That's a change from the position he had taken quite publicly eight days before, when he proclaimed that a key goal of financial reform was "to get as many derivatives as possible to trade on exchanges," and told a scare story about how lobbyists (unnamed, of course) had "snuck another loophole into the OTC Derivatives bill." Mike based his story on a change in the definition of a "swap execution facility" in the final version of the House financial reform bill, which Mike claims "could, quite simply, be a telephone over which two people trade a derivative."

This is almost certainly untrue. First of all, all SEFs will have to be registered with the CFTC, which will undoubtedly prescribe conservative capital, risk management, and other requirements for SEFs, simply as a gatekeeping matter. You can't just go to the CFTC and say, "Hey, I technically meet the statutory definition of a SEF — now let me make a market in swaps!" That's not how it works. A registered SEF will have to comply not only with all CFTC regulations, but also with the 14 "core principles for swap execution facilities" detailed in the House bill. These include requirements for "timely publication of trading information" on "price, trading volume, and other trading data on swaps," as well as a requirement that the SEF maintain "complete audit trail[s]" for at least 5 years. The core principles also require the CFTC to "adopt data collection and reporting requirements for [SEFs] that are comparable to corresponding requirements for" exchanges. And the core principles are just a minimum — the CFTC can (and probably will) adopt regulations that go beyond the core principles.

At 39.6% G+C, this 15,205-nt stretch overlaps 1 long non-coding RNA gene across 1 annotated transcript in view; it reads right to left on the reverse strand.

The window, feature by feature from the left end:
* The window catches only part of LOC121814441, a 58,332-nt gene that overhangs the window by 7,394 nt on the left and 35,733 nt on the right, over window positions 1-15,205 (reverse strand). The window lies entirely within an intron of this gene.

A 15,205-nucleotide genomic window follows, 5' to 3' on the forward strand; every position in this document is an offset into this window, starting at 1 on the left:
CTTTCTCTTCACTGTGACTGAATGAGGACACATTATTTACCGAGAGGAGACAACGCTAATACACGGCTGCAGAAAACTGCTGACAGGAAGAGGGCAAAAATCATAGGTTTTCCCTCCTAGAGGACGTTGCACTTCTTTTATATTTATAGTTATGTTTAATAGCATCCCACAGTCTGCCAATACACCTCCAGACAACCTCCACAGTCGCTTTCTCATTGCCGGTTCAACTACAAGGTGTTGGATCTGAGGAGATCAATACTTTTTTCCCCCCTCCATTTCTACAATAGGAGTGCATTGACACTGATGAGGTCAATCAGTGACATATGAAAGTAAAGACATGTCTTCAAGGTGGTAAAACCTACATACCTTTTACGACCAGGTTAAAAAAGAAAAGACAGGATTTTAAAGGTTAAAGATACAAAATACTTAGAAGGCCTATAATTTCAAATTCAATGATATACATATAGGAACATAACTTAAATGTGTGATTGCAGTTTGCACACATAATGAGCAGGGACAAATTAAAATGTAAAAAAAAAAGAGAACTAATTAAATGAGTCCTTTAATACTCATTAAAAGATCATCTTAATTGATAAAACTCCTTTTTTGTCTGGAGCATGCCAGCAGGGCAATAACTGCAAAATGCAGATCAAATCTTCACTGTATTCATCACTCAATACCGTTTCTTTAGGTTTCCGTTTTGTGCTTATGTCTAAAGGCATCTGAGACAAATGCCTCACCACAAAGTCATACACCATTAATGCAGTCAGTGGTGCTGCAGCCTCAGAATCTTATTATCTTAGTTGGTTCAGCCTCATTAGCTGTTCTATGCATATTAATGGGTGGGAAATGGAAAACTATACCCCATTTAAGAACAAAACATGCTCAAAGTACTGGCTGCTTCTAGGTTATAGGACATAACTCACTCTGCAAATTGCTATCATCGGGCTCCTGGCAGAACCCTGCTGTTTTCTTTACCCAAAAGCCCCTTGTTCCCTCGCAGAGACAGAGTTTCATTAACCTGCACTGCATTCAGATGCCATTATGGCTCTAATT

So let's put an end to this meme: Under the House bill, the definition of a "swap execution facility" would not allow for a continuation of traditional unregulated OTC derivatives trading. Anyone who says otherwise doesn't know what he's talking about.

In any event, it appears that Mike is now all for SEFs, just so long as they look and act just like exchanges. Innovation! What he really wants — and what he seems to think is a magic cure-all with no negative consequences whatsoever — is pre-trade price transparency:
I want to see pre-trade price transparency. I want a facility where multiple parties can see and execute on offers from other parties. A facility that collects the prices at which multiple parties would be willing to trade a a moment in time, and update those prices as time passes.
Later, he talks up a virtuous cycle that he thinks would result from mandatory pre-trade price transparency:
The more actively traded the contracts become and the more transparent prices get, the narrower the spread. There are less economic rents, and markets becomes more efficient.